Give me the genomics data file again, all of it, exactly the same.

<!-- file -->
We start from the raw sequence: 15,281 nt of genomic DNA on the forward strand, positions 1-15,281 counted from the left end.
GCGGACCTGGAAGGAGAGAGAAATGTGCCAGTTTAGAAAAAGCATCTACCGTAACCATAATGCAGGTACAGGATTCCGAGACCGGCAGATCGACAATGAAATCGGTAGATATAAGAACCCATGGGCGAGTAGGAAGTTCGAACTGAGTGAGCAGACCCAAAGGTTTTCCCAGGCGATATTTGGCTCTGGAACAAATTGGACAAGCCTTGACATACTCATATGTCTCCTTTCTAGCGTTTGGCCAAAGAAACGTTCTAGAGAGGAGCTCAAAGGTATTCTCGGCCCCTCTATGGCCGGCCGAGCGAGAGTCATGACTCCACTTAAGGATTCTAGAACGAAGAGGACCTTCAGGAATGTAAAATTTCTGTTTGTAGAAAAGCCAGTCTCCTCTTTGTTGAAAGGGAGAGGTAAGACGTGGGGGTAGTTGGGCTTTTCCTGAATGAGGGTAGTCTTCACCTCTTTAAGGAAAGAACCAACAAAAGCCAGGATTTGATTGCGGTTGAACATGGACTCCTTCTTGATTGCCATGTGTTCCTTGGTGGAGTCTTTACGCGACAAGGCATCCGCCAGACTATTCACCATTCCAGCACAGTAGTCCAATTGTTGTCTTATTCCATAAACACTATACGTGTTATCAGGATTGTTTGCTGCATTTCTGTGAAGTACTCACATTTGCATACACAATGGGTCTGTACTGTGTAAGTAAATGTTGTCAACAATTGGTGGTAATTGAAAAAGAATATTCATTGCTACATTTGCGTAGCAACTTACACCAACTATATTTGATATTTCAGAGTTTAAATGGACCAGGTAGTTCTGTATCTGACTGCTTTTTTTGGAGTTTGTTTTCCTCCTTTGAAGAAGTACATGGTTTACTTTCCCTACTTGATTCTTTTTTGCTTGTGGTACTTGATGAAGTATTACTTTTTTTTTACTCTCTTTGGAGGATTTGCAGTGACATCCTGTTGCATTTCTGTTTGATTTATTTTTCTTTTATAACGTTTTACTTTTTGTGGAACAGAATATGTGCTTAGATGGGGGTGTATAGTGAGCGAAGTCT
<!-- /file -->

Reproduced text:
We start from the raw sequence: 15,281 nt of genomic DNA on the forward strand, positions 1-15,281 counted from the left end.
GCGGACCTGGAAGGAGAGAGAAATGTGCCAGTTTAGAAAAAGCATCTACCGTAACCATAATGCAGGTACAGGATTCCGAGACCGGCAGATCGACAATGAAATCGGTAGATATAAGAACCCATGGGCGAGTAGGAAGTTCGAACTGAGTGAGCAGACCCAAAGGTTTTCCCAGGCGATATTTGGCTCTGGAACAAATTGGACAAGCCTTGACATACTCATATGTCTCCTTTCTAGCGTTTGGCCAAAGAAACGTTCTAGAGAGGAGCTCAAAGGTATTCTCGGCCCCTCTATGGCCGGCCGAGCGAGAGTCATGACTCCACTTAAGGATTCTAGAACGAAGAGGACCTTCAGGAATGTAAAATTTCTGTTTGTAGAAAAGCCAGTCTCCTCTTTGTTGAAAGGGAGAGGTAAGACGTGGGGGTAGTTGGGCTTTTCCTGAATGAGGGTAGTCTTCACCTCTTTAAGGAAAGAACCAACAAAAGCCAGGATTTGATTGCGGTTGAACATGGACTCCTTCTTGATTGCCATGTGTTCCTTGGTGGAGTCTTTACGCGACAAGGCATCCGCCAGACTATTCACCATTCCAGCACAGTAGTCCAATTGTTGTCTTATTCCATAAACACTATACGTGTTATCAGGATTGTTTGCTGCATTTCTGTGAAGTACTCACATTTGCATACACAATGGGTCTGTACTGTGTAAGTAAATGTTGTCAACAATTGGTGGTAATTGAAAAAGAATATTCATTGCTACATTTGCGTAGCAACTTACACCAACTATATTTGATATTTCAGAGTTTAAATGGACCAGGTAGTTCTGTATCTGACTGCTTTTTTTGGAGTTTGTTTTCCTCCTTTGAAGAAGTACATGGTTTACTTTCCCTACTTGATTCTTTTTTGCTTGTGGTACTTGATGAAGTATTACTTTTTTTTTACTCTCTTTGGAGGATTTGCAGTGACATCCTGTTGCATTTCTGTTTGATTTATTTTTCTTTTATAACGTTTTACTTTTTGTGGAACAGAATATGTGCTTAGATGGGGGTGTATAGTGAGCGAAGTCT